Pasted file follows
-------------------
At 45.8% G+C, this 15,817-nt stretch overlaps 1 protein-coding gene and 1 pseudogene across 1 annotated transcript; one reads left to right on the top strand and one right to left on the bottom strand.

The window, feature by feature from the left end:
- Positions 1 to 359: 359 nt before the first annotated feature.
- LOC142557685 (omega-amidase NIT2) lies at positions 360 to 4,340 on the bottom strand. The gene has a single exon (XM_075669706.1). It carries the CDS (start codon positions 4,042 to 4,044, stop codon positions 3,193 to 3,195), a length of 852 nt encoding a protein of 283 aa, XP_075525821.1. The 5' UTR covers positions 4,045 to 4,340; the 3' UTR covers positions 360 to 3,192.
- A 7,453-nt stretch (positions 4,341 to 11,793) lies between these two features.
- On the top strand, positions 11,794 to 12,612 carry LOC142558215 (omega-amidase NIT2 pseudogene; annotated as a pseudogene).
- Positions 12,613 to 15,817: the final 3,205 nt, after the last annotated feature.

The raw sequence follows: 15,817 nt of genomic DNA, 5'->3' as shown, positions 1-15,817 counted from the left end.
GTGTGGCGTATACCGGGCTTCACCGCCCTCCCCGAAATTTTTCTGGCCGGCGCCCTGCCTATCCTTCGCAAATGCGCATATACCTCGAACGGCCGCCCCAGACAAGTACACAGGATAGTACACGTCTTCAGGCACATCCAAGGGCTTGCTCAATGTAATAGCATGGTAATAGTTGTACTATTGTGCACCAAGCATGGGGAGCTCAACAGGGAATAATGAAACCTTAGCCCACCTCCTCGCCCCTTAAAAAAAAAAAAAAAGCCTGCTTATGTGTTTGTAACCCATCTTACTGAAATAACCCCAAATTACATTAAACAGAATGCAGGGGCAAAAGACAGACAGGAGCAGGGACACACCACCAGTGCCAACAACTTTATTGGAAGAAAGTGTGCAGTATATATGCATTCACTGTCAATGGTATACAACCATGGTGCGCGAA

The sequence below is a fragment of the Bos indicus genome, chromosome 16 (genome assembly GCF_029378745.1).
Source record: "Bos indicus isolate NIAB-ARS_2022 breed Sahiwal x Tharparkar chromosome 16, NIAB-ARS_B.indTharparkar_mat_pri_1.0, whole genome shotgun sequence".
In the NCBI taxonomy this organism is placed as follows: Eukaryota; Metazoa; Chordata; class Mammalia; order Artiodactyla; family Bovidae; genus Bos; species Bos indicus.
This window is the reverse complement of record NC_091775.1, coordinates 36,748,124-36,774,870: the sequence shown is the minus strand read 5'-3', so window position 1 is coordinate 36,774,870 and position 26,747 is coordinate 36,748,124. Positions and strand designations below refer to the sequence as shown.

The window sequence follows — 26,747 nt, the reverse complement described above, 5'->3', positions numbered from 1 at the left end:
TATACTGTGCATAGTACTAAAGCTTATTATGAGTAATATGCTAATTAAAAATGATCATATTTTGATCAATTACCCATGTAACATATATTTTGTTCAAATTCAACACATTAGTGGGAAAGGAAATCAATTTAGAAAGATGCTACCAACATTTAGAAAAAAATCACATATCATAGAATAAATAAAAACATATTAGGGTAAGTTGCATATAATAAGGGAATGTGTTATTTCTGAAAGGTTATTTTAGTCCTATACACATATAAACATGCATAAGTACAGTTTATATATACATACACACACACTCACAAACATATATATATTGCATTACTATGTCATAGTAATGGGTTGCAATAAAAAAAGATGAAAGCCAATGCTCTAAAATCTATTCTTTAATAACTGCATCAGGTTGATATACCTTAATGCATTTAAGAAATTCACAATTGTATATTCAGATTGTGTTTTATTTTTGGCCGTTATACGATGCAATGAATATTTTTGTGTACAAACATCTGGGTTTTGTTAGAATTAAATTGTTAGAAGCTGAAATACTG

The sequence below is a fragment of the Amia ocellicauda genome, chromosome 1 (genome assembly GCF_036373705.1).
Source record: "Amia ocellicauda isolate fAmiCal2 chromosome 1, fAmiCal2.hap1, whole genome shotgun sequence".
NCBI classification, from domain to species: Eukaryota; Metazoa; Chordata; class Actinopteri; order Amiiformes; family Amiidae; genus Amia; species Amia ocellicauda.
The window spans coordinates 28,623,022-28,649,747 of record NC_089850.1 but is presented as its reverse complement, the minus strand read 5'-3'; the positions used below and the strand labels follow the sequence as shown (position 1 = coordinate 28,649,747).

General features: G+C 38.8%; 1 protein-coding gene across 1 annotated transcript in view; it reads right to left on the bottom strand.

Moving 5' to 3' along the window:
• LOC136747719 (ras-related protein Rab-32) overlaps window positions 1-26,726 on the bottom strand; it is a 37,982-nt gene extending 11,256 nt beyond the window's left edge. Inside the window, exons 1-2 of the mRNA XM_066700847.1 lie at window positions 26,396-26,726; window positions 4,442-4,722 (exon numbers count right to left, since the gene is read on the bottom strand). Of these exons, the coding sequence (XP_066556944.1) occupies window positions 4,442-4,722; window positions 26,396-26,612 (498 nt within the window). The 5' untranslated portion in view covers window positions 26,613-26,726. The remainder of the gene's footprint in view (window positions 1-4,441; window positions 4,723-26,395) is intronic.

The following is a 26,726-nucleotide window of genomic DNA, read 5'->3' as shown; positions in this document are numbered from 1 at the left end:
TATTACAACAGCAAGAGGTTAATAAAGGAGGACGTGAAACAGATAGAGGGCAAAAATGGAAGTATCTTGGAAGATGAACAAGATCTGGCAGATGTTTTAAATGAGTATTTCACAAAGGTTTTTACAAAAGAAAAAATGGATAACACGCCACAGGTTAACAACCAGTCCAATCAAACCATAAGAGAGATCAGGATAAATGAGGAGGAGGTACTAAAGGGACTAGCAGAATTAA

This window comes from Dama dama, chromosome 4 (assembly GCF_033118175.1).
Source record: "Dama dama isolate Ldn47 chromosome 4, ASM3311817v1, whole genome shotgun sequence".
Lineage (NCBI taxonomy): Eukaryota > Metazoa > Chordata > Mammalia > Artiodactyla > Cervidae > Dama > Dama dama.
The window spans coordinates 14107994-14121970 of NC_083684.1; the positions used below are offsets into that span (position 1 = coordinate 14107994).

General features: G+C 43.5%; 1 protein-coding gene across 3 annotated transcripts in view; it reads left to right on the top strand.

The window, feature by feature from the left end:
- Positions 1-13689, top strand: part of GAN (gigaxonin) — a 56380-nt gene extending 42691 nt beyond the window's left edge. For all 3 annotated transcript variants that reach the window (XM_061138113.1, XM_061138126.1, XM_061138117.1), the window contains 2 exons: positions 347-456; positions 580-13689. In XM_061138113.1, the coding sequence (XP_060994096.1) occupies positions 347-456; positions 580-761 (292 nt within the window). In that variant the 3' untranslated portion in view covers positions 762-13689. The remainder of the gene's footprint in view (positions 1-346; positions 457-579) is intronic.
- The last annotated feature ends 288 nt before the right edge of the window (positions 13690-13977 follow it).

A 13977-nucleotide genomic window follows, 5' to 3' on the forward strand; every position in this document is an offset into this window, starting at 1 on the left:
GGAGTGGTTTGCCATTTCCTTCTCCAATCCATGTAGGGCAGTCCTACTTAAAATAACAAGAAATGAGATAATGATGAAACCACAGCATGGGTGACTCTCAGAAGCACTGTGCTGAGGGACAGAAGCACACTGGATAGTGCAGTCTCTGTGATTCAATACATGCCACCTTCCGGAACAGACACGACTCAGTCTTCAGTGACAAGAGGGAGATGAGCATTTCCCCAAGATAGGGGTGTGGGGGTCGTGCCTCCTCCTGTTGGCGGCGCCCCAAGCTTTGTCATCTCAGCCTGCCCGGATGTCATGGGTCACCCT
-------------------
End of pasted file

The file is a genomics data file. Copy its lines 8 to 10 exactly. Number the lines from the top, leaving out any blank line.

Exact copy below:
The raw sequence follows: 15,817 nt of genomic DNA, 5'->3' as shown, positions 1-15,817 counted from the left end.
GTGTGGCGTATACCGGGCTTCACCGCCCTCCCCGAAATTTTTCTGGCCGGCGCCCTGCCTATCCTTCGCAAATGCGCATATACCTCGAACGGCCGCCCCAGACAAGTACACAGGATAGTACACGTCTTCAGGCACATCCAAGGGCTTGCTCAATGTAATAGCATGGTAATAGTTGTACTATTGTGCACCAAGCATGGGGAGCTCAACAGGGAATAATGAAACCTTAGCCCACCTCCTCGCCCCTTAAAAAAAAAAAAAAAGCCTGCTTATGTGTTTGTAACCCATCTTACTGAAATAACCCCAAATTACATTAAACAGAATGCAGGGGCAAAAGACAGACAGGAGCAGGGACACACCACCAGTGCCAACAACTTTATTGGAAGAAAGTGTGCAGTATATATGCATTCACTGTCAATGGTATACAACCATGGTGCGCGAA

The sequence below is a fragment of the Bos indicus genome, chromosome 16 (genome assembly GCF_029378745.1).